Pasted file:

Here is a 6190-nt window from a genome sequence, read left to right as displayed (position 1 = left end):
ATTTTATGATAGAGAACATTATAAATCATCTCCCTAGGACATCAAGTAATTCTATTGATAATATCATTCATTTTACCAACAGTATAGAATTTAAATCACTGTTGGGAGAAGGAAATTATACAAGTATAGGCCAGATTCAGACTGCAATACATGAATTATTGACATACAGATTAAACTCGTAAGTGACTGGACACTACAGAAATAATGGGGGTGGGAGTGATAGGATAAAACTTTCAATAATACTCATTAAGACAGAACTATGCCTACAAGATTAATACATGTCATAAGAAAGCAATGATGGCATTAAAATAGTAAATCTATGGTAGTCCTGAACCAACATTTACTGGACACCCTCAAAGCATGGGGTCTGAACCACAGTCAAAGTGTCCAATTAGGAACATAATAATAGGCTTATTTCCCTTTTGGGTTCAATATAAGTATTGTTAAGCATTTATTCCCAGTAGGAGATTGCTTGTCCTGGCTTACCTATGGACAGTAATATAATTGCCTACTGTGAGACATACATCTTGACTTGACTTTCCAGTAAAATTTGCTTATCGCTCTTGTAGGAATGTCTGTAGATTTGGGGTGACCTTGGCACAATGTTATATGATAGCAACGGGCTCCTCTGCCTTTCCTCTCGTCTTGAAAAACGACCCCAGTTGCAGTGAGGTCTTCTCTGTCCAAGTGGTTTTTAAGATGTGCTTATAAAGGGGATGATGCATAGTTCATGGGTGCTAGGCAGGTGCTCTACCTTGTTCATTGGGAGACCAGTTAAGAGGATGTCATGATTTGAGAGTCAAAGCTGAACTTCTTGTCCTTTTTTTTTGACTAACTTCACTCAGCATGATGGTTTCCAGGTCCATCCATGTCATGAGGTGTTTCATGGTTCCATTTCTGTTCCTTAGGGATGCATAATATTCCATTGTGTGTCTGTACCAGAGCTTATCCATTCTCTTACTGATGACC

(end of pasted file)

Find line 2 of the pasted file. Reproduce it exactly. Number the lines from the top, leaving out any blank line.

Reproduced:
ATTTTATGATAGAGAACATTATAAATCATCTCCCTAGGACATCAAGTAATTCTATTGATAATATCATTCATTTTACCAACAGTATAGAATTTAAATCACTGTTGGGAGAAGGAAATTATACAAGTATAGGCCAGATTCAGACTGCAATACATGAATTATTGACATACAGATTAAACTCGTAAGTGACTGGACACTACAGAAATAATGGGGGTGGGAGTGATAGGATAAAACTTTCAATAATACTCATTAAGACAGAACTATGCCTACAAGATTAATACATGTCATAAGAAAGCAATGATGGCATTAAAATAGTAAATCTATGGTAGTCCTGAACCAACATTTACTGGACACCCTCAAAGCATGGGGTCTGAACCACAGTCAAAGTGTCCAATTAGGAACATAATAATAGGCTTATTTCCCTTTTGGGTTCAATATAAGTATTGTTAAGCATTTATTCCCAGTAGGAGATTGCTTGTCCTGGCTTACCTATGGACAGTAATATAATTGCCTACTGTGAGACATACATCTTGACTTGACTTTCCAGTAAAATTTGCTTATCGCTCTTGTAGGAATGTCTGTAGATTTGGGGTGACCTTGGCACAATGTTATATGATAGCAACGGGCTCCTCTGCCTTTCCTCTCGTCTTGAAAAACGACCCCAGTTGCAGTGAGGTCTTCTCTGTCCAAGTGGTTTTTAAGATGTGCTTATAAAGGGGATGATGCATAGTTCATGGGTGCTAGGCAGGTGCTCTACCTTGTTCATTGGGAGACCAGTTAAGAGGATGTCATGATTTGAGAGTCAAAGCTGAACTTCTTGTCCTTTTTTTTTGACTAACTTCACTCAGCATGATGGTTTCCAGGTCCATCCATGTCATGAGGTGTTTCATGGTTCCATTTCTGTTCCTTAGGGATGCATAATATTCCATTGTGTGTCTGTACCAGAGCTTATCCATTCTCTTACTGATGACC